During that first interview, the [Petitioner's] "story kept changing and changing and changing." Lieutenant [Bart] Ragland [of the Memphis Police Department] said that at that point, "it became obvious . . . that he knew more than he was telling . . . and that he had more involvement than just being a witness, " so they provided the [Petitioner] with Miranda warnings. The [Petitioner] had some difficulty reading the advice of rights form, so Lieutenant Ragland "read the entire thing to him and he understood it and we went over it." The [Petitioner] executed a written waiver of his rights at 3:15 p.m. on November 2, 2007, and he provided a statement at 5:57 p.m. that same day implicating Ms. Vance in the victim's murder, telling officers that he traveled with Ms. Vance and Ms. Lucas's boyfriend, Miguel, to an apartment in Cordova to get a 36 inch television. The [Petitioner] told officers that he opened a closed bedroom door inside the apartment because he "smelled the foul odor" and that he saw the victim's "body laying in the bed." He said Ms. Vance told him "not to worry" about the body because she and Miguel "were going to take care of it." The [Petitioner] described the body as "a white male, he was laying on his left side. He was about in his mid-fifties. He was medium build. His skin was turning black. His hair was brown, and he had a mustache, too." He said that he did not notice anything in the victim's mouth or any blood in the room. He said that he and Miguel loaded the television into the victim's truck and that Ms. Vance also removed "a VCR and a DVD player that was built together and DVD movies." He said that they left the victim's apartment and traveled back to the Depass Street residence to pick up Ms. Lucas so that Ms. Lucas could pawn the items. The [Petitioner] told Lieutenant Ragland that he did not tell anyone about seeing the corpse in the apartment because he was afraid that he would be charged with the victim's murder because he had helped move the television.
Lieutenant Ragland said the fact that the [Petitioner] was able to describe the victim as a white male was suspicious because "the state of decomposition of the victim at the time" made it difficult "to tell that was indeed a male white." Lieutenant Ragland said that he spoke with the [Petitioner] on a second occasion and that the [Petitioner] "gave a statement, but he stopped. . . . And he refused to sign the statement." Between the giving of the two statements, Lieutenant Mullins "interviewed" the [Petitioner], and "it became apparent that he had more involvement" than he had originally admitted. During the taking of the second statement, the [Petitioner] initially "admitted that he had actually been involved and hit the victim with a steel pipe" before he "recanted and said that, no, he didn't actually do it." Following this recantation, the [Petitioner] "became hysterical and started crying, and at that point, it became obvious [that officers] couldn't talk to him anymore." Shortly thereafter, the [Petitioner] was booked into the jail "on a forty-eight hour hold."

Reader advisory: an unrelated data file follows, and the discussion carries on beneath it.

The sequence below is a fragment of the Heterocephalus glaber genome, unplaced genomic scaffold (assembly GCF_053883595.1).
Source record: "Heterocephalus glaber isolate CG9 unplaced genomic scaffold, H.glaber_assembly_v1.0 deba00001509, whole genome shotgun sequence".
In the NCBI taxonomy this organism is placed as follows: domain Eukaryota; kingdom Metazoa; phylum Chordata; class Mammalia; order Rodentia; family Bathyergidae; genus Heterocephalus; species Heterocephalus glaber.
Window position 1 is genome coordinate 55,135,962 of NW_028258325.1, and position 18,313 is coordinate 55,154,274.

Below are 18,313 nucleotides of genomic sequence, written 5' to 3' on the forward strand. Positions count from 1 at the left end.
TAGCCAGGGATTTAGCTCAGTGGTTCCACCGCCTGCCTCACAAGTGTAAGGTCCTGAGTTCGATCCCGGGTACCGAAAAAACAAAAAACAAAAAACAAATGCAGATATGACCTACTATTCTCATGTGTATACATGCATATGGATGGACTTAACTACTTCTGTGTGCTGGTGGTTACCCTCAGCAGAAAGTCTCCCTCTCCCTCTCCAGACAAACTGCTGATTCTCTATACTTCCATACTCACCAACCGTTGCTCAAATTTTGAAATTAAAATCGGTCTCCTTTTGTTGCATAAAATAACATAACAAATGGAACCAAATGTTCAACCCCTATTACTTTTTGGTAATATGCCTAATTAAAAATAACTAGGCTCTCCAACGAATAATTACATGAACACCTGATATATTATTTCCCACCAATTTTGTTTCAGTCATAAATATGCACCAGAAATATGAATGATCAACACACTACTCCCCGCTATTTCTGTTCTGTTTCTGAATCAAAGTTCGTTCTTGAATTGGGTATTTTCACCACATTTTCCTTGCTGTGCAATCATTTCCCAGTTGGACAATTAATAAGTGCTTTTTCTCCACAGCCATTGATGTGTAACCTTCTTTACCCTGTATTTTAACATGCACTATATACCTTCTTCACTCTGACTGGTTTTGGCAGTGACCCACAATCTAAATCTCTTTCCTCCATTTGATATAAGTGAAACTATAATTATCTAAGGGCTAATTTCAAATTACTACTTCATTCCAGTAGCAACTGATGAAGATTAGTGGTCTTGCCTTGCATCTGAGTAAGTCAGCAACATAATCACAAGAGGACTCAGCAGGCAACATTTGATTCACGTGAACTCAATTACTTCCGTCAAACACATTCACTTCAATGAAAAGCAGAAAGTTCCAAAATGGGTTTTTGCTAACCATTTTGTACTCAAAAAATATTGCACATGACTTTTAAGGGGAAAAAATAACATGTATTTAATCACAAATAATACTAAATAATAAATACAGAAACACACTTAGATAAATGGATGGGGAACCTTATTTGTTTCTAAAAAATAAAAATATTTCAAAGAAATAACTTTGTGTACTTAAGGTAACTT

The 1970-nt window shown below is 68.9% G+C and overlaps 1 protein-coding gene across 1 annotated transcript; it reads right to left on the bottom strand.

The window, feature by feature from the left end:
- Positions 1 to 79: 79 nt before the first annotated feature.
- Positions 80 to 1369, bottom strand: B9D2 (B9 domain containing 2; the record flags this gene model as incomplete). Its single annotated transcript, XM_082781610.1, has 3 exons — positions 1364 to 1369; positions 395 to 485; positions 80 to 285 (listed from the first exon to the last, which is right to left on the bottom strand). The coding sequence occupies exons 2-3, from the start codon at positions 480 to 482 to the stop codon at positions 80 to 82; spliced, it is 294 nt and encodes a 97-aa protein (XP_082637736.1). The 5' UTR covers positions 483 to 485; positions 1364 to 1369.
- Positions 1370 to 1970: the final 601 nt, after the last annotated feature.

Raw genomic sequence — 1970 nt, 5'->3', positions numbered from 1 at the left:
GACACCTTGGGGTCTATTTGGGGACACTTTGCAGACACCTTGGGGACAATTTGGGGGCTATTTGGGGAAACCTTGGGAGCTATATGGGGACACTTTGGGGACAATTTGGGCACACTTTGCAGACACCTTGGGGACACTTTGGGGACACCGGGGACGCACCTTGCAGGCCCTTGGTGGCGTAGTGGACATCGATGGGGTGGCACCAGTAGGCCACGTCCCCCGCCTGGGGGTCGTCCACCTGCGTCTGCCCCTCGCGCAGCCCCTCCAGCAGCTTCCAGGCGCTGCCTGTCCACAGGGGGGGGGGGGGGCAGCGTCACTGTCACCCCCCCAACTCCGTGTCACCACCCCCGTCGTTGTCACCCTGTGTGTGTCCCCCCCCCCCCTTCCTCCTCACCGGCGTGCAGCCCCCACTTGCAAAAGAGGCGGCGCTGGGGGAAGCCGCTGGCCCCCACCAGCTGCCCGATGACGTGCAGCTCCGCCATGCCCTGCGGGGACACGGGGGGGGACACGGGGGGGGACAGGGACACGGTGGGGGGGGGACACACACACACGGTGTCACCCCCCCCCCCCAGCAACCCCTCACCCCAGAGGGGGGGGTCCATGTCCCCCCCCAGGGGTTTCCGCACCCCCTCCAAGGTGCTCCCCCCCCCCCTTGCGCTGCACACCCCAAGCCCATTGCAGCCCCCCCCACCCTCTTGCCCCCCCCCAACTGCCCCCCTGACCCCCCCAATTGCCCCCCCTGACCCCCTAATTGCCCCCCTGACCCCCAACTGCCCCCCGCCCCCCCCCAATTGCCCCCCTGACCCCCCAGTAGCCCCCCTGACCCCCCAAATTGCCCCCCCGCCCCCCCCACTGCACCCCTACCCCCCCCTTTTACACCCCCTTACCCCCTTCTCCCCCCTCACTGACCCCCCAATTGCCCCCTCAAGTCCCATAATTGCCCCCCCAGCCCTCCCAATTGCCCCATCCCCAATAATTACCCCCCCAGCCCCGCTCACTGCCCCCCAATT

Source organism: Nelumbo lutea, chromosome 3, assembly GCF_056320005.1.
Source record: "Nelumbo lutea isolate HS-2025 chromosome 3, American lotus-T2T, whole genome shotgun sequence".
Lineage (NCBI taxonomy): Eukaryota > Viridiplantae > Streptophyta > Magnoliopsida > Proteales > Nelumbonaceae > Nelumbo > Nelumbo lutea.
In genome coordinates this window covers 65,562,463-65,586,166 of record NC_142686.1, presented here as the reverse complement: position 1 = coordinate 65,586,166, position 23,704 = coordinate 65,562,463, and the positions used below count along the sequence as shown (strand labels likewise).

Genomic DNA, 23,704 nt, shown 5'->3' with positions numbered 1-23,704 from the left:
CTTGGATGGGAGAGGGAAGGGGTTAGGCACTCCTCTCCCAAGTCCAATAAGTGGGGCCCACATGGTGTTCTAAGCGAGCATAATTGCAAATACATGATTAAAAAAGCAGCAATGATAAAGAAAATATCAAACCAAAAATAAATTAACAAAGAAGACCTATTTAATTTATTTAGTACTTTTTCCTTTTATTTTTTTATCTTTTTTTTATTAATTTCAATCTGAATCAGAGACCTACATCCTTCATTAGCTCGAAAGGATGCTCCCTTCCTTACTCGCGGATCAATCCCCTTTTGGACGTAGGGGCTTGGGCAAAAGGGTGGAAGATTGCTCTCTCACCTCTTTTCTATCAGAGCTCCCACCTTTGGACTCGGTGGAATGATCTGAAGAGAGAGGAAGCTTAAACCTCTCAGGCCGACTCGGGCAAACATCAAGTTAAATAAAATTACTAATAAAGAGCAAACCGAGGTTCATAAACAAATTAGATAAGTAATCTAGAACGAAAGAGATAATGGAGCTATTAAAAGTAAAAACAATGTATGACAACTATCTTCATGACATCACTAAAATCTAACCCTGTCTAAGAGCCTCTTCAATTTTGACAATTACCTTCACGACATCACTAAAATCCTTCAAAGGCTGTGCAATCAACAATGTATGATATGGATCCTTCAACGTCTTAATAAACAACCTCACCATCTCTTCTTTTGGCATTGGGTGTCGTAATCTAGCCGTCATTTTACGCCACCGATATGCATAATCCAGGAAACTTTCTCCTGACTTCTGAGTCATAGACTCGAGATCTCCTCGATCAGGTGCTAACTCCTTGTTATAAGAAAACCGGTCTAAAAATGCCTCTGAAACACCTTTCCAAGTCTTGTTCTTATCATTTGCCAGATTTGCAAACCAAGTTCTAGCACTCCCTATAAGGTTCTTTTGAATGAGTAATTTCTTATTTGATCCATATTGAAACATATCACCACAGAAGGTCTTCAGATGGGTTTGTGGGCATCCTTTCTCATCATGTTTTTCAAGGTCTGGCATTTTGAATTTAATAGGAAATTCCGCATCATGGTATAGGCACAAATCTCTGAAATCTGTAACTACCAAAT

Lieutenant Ragland said that he became suspicious of the [Petitioner] when the details of the [Petitioner's] statement changed over tellings. Lieutenant Ragland admitted that he was not present when the [Petitioner] first admitted striking the victim with a pipe. He said that after recanting his admission of murder, the [Petitioner] blamed the victim's murder on Wayne Bobo, Snow, and Ms. Jefferson. He said that the [Petitioner] became "hysterical" and that it was impossible to continue the interrogation. Lieutenant Ragland denied that the [Petitioner] was upset at being accused of a crime he did not commit and said that the [Petitioner] was upset "[b]ecause he had admitted to his involvement and he knew he was up shit creek without a paddle, that's why." He said that the [Petitioner] immediately began recanting and blaming others "because that's what criminals do."
[Memphis Police Department] Sergeant Anthony Mullins testified that he became involved in the investigation when he arrived at the scene. Later, Sergeant Mullins interviewed the [Petitioner] after the [Petitioner] was "developed as a possible suspect." He recalled that when he first came into contact with the [Petitioner], the [Petitioner] was in Lieutenant Toney Armstrong's office. During that encounter, the [Petitioner] "could describe things in the apartment and describe things that happened and the more we asked him about what happened, he gave particular details that no one would know[ ] unless they ...